Splitting this analysis out by geographic region has shown a consistent view from city to city:

Figure 5: Change in traffic flow by city


If this data is split out by class, however, interesting differences become apparent:

Figure 6: Change in traffic flow by mode


  • Pedestrian levels have seen the biggest decrease, with the exception of weekends, where car traffic has reduced marginally more, while pedestrian traffic tends to spike slightly
  • Cyclist numbers are down 60% on week days, but over the weekend of 4th-5th April and 11th-12th April, they were actually higher than during the baseline period. This can be attributed to the good weather, and the number of people taking their daily exercise on bikes. It is worth noting further that our data sample is slightly skewed towards Cambridge and Oxford (Figure 3), where cycling levels were very high during the baseline due to the student population, but have since reduced significantly as the students have been sent home. If Cambridge and Oxford are excluded from this analysis, the weekend peaks in cycling volumes hit between 2x and 3x of the pre-lockdown levels.
  • Commercial vehicle traffic is down between 30% (OGV1 – Articulated HGVs) and 40% (OGV2 – Rigid HGVs and LGVs). This is consistent with the CBI’s estimate that the UK economy shrunk by 35% compared with the period immediately prior to the Lockdown.
  • Only 40% of the pre-Lockdown bus volumes are still running. The reduction in buses was seen in a weekly step each Monday, rather than the gradual decline seen by other classes. This is consistent with bus companies planning their timetables on a weekly basis.


Direct Measurement of Social Distancing

In Oxfordshire, Bournemouth, Manchester and Peterborough, we decided to push the analysis further. Our sensor network here has not just been recording the volume of traffic, but also the path that each road user was taking across the space. We decided to post-process the data to calculate if social distancing measures were being followed.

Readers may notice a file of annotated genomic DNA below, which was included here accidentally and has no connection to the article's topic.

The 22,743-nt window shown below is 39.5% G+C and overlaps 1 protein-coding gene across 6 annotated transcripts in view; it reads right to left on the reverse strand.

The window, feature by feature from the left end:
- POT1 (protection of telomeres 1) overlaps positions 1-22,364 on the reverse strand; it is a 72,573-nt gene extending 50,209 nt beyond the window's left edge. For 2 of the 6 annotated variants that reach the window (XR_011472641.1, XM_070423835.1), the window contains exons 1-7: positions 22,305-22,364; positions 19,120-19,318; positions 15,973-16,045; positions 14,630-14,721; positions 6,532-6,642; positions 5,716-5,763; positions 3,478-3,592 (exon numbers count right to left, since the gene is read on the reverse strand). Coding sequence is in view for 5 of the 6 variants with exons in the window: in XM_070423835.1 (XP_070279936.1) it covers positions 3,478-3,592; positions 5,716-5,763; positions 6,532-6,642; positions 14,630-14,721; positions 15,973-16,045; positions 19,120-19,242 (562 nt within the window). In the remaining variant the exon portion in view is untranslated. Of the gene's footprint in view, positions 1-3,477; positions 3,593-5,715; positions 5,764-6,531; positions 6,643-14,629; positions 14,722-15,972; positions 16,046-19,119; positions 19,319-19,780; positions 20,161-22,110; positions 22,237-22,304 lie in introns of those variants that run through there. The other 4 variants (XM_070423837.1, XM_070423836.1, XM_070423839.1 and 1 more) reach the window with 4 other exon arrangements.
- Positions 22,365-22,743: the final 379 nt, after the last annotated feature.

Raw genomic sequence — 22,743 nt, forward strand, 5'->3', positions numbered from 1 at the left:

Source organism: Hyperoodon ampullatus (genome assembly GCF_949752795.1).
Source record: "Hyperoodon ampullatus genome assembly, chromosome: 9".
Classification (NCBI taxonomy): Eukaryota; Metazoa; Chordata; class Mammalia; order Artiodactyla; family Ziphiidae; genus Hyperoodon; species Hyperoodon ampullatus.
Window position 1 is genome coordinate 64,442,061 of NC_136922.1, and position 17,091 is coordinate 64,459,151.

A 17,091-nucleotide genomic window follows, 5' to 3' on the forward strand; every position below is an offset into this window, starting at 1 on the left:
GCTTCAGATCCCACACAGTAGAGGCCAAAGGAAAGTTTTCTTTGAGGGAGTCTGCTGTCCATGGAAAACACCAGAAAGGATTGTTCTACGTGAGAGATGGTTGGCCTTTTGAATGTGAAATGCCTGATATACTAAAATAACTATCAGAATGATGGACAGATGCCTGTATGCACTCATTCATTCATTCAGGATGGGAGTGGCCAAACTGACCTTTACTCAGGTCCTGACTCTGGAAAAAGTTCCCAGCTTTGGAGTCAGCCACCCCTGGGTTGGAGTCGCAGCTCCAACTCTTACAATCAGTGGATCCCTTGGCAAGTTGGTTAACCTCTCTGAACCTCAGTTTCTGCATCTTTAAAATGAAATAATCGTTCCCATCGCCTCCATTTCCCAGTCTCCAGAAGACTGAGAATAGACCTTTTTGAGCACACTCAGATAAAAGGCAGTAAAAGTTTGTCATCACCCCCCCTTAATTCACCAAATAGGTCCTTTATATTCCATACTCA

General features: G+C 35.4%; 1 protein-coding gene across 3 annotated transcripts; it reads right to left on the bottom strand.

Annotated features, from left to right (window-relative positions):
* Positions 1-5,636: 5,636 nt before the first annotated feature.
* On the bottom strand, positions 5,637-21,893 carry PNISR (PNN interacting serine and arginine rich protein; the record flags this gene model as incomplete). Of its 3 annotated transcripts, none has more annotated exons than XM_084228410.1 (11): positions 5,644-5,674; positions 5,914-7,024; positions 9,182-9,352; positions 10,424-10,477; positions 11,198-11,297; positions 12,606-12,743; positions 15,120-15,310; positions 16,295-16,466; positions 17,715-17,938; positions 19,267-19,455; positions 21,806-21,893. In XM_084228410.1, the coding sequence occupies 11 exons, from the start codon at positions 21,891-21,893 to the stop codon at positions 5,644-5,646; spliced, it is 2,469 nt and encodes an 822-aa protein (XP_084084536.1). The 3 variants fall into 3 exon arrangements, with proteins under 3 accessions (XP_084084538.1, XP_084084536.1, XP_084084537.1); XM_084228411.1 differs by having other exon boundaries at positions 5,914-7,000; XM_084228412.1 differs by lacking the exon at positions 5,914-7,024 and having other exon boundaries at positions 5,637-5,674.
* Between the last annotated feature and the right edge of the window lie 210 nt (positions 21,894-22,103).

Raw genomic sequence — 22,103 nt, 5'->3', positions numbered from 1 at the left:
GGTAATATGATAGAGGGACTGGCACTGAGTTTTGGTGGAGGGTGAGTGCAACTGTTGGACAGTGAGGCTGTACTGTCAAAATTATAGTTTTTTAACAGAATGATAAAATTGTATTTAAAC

Figure 7: Example of measurement between pedestrians calculated with pedestrians coming within 2m of each other counted from stock footage. Red shows <2m; Yellow 2-3m; and green >3m


It has been discussed a lot in the media recently whether the government should be using mobile data to monitor social distancing. Many people are concerned that such an invasion of civil liberties might not be un-done once the crisis was over. This type of video analysis provides an alternative, which is non-invasive from a privacy perspective and offers a much higher resolution on the social distancing measurement. By using edge processing, no personal data is ever generated by the system – no videos are transmitted or stored, and the AI never knows who it saw. Instead we simply are able to acquire the data that is needed to help the Government make decisions on how its lockdown policy should adapt next.